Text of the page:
> several hours to days (from Peck et at, _Foundation Engineering_, 1974, p
> 7). Since nearly all particles in the experiment I ran had settled in 20
> minutes, we may conclude that none of these particles which had settled
> were clay.

We may not conclude that since you didn't provide the distance that
particles in your reference settled in the time you quote. Standard
particle size tests, such as S-14.10 and S-14.20 listed here:
http://cropandsoil.oregonstate.edu/nm/WCC103/Methods/WCC-103-Manual-2003-Soil%20Sand-Silt-Clay.PDF

use a 36 cm tall sedimentation cylinder. Importantly, these tests add a
dispersant to the particle/water mix to prevent flocculation and shake the
slurry for 16 hours before settling. So, settling times in your test can't
be compared to those in the one you quote, and can't be used to judge the
clay content of your samples.

>Since there is a marked difference in the settling rate of
> acidified vs. non-acidified slurries, we may conclude that silt is
> subject to accelerated settling in acidified water.

Your conclusion about silt is unsupported. Both acidified and non-acidified
vials may have clays that flocculated; the acidified one seems to have
flocculated more.

>Therefore, Stokes'
> law cannot be applied based strictly upon particle size but must also
> consider the pH of the water.

Yes, but you have not demonstrated that silt is subject to accelerated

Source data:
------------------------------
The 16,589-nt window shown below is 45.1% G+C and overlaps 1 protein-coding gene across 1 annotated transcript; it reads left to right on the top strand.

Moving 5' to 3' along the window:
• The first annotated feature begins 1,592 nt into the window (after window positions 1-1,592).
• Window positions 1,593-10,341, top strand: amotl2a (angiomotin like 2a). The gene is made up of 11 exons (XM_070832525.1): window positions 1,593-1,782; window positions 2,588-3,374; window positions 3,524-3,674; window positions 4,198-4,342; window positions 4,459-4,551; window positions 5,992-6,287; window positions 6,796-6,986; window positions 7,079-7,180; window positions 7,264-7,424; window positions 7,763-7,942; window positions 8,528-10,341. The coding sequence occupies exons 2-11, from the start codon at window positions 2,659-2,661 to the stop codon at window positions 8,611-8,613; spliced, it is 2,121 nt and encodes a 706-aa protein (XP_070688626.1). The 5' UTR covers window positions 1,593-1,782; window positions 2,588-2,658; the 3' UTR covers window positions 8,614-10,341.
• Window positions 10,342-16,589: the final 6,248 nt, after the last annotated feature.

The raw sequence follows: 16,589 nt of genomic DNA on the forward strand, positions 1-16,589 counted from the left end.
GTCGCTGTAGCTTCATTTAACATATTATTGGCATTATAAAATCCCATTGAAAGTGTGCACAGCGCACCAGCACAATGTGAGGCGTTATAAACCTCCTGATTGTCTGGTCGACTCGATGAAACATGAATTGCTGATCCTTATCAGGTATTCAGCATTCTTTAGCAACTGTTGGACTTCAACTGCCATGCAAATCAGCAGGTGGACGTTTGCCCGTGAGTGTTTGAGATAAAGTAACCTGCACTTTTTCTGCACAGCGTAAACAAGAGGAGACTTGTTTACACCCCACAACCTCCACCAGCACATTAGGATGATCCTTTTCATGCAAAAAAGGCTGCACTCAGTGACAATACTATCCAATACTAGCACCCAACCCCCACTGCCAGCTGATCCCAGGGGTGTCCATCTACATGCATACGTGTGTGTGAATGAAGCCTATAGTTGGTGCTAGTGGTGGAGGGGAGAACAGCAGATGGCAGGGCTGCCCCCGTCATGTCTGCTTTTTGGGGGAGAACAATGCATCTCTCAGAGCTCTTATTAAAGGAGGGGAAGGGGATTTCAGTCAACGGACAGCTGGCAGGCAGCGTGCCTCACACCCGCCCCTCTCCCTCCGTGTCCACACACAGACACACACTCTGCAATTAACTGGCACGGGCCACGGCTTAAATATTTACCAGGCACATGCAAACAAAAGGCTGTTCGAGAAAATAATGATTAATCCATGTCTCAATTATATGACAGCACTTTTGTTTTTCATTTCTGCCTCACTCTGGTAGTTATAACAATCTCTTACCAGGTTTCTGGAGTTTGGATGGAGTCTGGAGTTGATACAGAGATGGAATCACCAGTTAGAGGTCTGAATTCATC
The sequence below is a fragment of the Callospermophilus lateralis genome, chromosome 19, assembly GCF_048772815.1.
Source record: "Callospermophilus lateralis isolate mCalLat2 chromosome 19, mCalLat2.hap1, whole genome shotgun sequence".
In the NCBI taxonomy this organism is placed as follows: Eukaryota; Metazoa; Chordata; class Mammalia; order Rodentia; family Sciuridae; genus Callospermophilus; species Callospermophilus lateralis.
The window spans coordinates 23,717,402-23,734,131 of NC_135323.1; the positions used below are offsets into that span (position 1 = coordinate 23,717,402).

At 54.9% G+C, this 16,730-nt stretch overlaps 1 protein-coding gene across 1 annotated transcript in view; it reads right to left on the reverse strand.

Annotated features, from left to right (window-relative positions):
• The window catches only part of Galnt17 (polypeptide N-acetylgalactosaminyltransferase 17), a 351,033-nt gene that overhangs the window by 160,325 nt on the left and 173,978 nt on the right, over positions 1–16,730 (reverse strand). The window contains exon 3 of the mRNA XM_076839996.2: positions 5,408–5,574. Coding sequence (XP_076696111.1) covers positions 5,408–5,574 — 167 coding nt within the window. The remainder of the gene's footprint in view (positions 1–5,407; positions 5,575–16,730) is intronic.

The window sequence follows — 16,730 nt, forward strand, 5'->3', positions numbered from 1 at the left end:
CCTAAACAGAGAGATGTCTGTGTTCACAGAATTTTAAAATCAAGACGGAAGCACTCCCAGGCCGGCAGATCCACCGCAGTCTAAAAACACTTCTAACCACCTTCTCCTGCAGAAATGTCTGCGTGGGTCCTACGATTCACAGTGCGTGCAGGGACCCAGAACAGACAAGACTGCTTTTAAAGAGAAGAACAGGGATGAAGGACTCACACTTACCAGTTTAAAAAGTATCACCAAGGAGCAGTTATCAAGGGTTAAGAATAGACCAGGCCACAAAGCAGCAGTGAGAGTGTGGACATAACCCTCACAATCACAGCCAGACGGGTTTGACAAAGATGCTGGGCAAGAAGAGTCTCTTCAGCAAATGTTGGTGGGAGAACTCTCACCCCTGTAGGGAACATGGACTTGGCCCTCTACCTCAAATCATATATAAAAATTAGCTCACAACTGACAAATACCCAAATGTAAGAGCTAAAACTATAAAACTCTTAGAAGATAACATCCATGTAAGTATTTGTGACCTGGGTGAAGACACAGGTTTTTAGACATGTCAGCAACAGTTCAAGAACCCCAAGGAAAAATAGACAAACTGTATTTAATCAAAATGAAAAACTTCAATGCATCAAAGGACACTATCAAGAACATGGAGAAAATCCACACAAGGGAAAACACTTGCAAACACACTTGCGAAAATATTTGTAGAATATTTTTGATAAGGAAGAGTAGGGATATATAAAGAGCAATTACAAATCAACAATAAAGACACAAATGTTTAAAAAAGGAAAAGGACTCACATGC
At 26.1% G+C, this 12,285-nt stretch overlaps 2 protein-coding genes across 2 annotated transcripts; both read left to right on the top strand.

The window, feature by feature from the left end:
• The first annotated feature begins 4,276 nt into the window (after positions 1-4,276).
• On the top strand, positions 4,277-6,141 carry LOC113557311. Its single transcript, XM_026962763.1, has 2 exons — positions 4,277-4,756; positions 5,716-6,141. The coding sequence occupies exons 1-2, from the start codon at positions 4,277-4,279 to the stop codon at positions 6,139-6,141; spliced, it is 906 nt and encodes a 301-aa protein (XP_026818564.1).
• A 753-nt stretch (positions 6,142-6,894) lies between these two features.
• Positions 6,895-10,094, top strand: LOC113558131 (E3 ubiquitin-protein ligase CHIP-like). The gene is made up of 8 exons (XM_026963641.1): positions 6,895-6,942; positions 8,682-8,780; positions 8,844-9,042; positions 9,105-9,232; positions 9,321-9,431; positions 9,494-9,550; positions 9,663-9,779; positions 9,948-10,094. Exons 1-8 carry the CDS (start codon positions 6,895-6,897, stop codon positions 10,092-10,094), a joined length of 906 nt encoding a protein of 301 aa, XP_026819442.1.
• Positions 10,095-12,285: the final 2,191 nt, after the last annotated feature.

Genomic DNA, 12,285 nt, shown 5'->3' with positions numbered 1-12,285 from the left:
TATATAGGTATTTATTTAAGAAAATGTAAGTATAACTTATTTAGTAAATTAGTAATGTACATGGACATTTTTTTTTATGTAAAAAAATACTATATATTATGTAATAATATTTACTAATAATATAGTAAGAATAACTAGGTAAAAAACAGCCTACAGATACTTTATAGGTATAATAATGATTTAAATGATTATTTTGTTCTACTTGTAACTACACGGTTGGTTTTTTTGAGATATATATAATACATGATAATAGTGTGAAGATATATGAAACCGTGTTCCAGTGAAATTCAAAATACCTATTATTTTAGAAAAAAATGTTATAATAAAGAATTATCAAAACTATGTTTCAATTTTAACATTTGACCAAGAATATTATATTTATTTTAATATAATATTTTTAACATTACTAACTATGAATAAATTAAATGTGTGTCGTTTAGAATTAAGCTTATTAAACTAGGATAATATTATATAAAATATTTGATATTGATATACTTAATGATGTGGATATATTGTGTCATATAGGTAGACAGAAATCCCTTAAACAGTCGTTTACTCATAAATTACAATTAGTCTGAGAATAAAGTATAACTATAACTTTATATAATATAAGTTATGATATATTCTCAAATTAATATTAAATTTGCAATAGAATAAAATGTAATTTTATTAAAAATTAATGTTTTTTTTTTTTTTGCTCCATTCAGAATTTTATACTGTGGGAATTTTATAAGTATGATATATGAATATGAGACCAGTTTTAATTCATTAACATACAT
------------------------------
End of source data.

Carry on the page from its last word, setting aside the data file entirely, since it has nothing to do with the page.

settling with low pH.

>I would suspect the degree of salinity may
> also affect settling rates; I'll try to repeat the experiment with
> distilled and salt water, and high pH vs. normal water to see if there is
> any difference in the settling rates of these slurries.

If you are going to do any more experiments, please follow a recognized
method.
The problem is, you won't have acidified water in your floating mat
scenario. You diluted it with rainwater to account for low sulphur coals,
remember? I already showed you that modern salt marshes have sea water that
is in direct contact with the marsh has high pH, so even without rainwater
dilution, you wouldn't have low pH water. This is a typical YEC ad hoc
patchup.

Oh, and you have not explained the presence of sporinite, which contains
very small spores which would not settle out in your time frame. Let me ask
you a third time: where
is your explanation for beds of sporinite, given that the particle size of
small spores dictates extremely slow settling through a water column? Last
time I asked you I said: "It would be helpful in this debate if you
answered my direct questions, or
said you didn't know or needed more time." Still no response of any kind to
the question.
(snip) Thanks for your patience.

I'm afraid my patience is running out, due to non-responses like the above.

Kevin
Received on Sat Apr 17 03:30:21 2004

This archive was generated by hypermail 2.1.8 : Sat Apr 17 2004 - 03:30:21 EDT